Situated in central Istria, this town is the formal capital of Istria County. Although there are no traces of prehistoric and ancient settlements, it is possible that the town originated even before 983 when it was mentioned for the first time in written documents.
When visiting Castrum Pisinum or the Castle of Pazin that became the property of the Bishop of Poreč by the emperor's deed of gift, we notice that this is a well protected fortress situated on a cliff overlooking the Pazinčica River abyss. However, its original form somewhat differed from the one today. In literature the first fortification was described as an elongated two-storey structure with a tower and church with small belfry beside it. Perhaps, in 1175 it was passed on in such a condition by the Poreč bishops to its new owner Menhard von Schwarzenburg, but there is not enough evidence about this. However, it is known that Menhard's daughter brought the Castle into the family of the Counts of Gorizia where it remained until 1374, when it was inherited by the new owners, the Habsburg family.
Ever since Menhard's rule Pazin was the center of the mighty County of Pazin which covered entire central Istria, but also the area from the Plomin hinterland over Ćićarija, reaching to Trieste. At the time of its prosperity, other towns in the surrounding flourished as well, such as Trviž, Beram, Lindar, Pićan, Gračišće to such an extent that in the 15th c. Gračišće surpassed Pazin in terms of economic power.
Regardless of economic indicators, Pazin was protected so well that not even the mighty Venetians were able to conquer it in 1510. Several decades later the Castle was completely reconstructed and has basically preserved such a layout until today.
However, both the Castle and settlement beside it expanded over time. At first houses on the very ridge of Pazin Cave were built, right next to the fortress. Their location and form indicated that they were used not only for a residential purpose, but defensive one as well. South of the Castle another residential block, Buraj, was formed. Even today houses from the 15th and 16th cc. can be identified in this part of town. Farther from the Castle, towards the east, the Parish Church of St. Nicholas was erected, beside which the town cemetery stands today. This stretch is also the location of the third residential block, consisting mostly of houses of commoners and craftsmen. Although their construction began in the 15th c., mainly those built in the 17th - 19th cc. stand out.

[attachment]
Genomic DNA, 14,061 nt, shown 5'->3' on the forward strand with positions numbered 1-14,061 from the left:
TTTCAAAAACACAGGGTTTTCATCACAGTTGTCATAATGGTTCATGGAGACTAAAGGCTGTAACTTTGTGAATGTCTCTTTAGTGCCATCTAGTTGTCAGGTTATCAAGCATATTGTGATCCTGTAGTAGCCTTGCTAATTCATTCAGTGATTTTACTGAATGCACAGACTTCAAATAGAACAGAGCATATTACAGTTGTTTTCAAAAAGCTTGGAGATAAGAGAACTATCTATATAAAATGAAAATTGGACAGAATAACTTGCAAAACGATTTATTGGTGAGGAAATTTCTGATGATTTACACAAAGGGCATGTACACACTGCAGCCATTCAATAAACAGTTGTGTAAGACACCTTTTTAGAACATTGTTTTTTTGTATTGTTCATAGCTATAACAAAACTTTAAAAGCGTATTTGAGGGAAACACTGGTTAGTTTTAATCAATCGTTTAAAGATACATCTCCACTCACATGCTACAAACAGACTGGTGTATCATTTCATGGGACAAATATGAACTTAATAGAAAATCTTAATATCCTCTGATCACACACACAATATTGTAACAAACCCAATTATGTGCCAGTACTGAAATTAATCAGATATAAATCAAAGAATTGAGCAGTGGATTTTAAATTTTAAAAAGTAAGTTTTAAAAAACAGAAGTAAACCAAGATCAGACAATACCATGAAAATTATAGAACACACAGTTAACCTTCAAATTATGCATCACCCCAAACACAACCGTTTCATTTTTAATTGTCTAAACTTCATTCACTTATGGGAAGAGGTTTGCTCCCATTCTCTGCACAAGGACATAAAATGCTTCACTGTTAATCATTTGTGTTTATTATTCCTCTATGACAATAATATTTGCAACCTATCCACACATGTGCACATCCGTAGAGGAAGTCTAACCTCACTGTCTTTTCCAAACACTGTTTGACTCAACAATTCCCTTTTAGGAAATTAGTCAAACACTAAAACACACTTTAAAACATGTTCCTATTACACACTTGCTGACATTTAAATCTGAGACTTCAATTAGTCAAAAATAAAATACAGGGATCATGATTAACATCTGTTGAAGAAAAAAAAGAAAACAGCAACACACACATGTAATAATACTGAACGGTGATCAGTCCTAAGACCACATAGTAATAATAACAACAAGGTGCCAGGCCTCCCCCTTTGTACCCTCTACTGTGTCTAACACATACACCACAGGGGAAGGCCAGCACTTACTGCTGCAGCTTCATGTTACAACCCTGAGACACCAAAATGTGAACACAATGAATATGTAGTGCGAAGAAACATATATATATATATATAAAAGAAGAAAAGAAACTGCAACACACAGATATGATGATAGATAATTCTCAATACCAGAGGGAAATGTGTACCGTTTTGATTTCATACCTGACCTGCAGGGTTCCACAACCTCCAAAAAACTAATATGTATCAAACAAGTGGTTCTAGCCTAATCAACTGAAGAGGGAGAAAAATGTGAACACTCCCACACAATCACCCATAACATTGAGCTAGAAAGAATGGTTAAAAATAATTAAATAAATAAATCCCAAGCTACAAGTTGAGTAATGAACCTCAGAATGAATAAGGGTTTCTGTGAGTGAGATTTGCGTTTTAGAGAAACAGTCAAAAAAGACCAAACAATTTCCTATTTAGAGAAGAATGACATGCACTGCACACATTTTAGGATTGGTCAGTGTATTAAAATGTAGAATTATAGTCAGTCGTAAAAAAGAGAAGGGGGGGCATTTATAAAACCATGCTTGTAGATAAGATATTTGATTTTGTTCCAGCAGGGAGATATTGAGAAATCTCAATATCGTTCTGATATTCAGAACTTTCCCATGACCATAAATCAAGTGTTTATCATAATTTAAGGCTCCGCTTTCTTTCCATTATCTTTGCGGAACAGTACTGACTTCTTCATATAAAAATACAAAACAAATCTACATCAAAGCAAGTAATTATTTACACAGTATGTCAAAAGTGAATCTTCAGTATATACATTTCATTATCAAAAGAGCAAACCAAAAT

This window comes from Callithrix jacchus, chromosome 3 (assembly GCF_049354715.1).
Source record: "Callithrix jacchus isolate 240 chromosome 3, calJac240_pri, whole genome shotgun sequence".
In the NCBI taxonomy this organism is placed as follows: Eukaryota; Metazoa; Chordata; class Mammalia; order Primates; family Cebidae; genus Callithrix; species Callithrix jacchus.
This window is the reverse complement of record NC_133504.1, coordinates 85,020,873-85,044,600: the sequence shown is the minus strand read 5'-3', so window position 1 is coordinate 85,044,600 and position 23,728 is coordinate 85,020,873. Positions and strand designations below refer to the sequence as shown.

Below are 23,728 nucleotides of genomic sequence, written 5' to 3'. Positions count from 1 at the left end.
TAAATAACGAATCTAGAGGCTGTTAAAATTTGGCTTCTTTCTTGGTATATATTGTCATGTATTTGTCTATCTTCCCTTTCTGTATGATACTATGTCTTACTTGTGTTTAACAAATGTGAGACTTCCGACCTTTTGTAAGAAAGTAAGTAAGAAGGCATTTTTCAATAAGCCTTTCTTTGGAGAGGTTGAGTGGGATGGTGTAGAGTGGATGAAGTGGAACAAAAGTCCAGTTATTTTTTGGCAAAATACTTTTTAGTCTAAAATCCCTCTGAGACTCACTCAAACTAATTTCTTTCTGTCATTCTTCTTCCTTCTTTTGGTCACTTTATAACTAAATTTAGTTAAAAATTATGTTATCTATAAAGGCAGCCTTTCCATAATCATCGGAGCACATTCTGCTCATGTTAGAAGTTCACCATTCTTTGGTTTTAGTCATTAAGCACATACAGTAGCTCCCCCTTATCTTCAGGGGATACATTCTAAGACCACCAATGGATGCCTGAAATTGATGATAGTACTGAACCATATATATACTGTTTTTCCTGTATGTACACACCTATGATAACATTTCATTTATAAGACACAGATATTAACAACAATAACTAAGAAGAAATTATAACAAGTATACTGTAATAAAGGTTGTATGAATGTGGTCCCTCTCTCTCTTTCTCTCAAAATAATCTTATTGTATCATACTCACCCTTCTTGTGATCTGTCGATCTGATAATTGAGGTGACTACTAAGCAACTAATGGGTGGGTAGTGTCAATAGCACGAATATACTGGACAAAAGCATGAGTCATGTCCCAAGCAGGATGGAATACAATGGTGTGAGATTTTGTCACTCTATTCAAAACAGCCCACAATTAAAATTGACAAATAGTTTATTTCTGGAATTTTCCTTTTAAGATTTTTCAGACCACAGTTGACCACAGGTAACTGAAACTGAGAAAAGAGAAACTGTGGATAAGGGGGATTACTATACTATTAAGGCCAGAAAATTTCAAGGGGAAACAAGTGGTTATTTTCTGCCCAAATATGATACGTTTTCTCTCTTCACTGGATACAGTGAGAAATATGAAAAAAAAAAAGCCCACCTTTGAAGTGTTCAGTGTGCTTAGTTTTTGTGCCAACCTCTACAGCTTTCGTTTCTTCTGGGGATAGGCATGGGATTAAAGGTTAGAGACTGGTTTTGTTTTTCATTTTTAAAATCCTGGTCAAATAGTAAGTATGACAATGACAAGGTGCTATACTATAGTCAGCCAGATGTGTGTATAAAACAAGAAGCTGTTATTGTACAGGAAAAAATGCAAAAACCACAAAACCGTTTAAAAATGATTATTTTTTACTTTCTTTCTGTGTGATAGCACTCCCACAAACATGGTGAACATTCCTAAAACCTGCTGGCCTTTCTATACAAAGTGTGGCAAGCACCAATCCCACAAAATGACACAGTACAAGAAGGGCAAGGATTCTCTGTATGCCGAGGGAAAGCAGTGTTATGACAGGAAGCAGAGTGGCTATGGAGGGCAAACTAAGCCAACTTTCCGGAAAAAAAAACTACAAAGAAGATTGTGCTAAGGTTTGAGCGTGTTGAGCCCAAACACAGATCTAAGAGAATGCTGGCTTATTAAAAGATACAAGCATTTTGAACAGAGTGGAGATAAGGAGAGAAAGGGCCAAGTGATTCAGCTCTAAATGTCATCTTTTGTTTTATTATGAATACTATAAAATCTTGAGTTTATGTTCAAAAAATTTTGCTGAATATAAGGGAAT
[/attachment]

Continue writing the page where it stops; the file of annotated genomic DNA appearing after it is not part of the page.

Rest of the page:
The first written evidence of the Church of St. Nicholas dates from 1266. In the mid-15th c. a large Gothic polygonal presbytery with stellar vault was added onto the single-naved church. Around 1470 it was painted by an anonymous master from the circle of Jacob Sunter, also known as the Austrian master Leonardo from Brixen influenced by the patterns of Biblia pauperum from the 15th c. These frescoes are one of the finest examples of mural paintings in Istria.
Soon after the reconstruction of the parish church, the building of the Franciscan church began between 1463 and 1477. Nevertheless, the Franciscan Monastery was not completed until 1484. Its appearance, as well as its significance, changed over the centuries. Today, there are only two friars, whereas in the past there was a library, pharmacy, hospital and even surgeon within the monastery complex.
In the 17th c. the Habsburgs formally left Pazin and sold the Castle to the Montecuccoli family from Modena. They governed the County of Pazin until 1848, when it ceased to exist. The Castle remained their property until 1945.
After a short period of French rule at the beginning of the 19th c. Pazin came under Austrian rule and became the administrative center of Istria. The entire 19th c. was characterized by intensive construction of public buildings and railroad tracks. Many of these buildings were destroyed in the heavy bombing in 1943, which is today evidenced by numerous green areas visible in the urban tissue. The Castle survived such air raids so that today it houses the Ethnographic Museum, Pazin Town Museum and the National Archives in Pazin.
Ethnographic Museum of Istria, Pazin Town Museum and mural paintings in the Parish Church of St. Nicholas in Pazin.
Frescoes in the Church of St. Mary at Škrilinah in Beram near Pazin.
Gračišće in May, on the day of the traditional competition in harmonica playing Zasopimo na organić.
Pazin is mentioned in Jules Verne's novel Mathias Sandorf. The main character is imprisoned in the Castle of Pazin and manages to escape by descending into the Pazin Cave and is carried by an underground river to Lim Channel.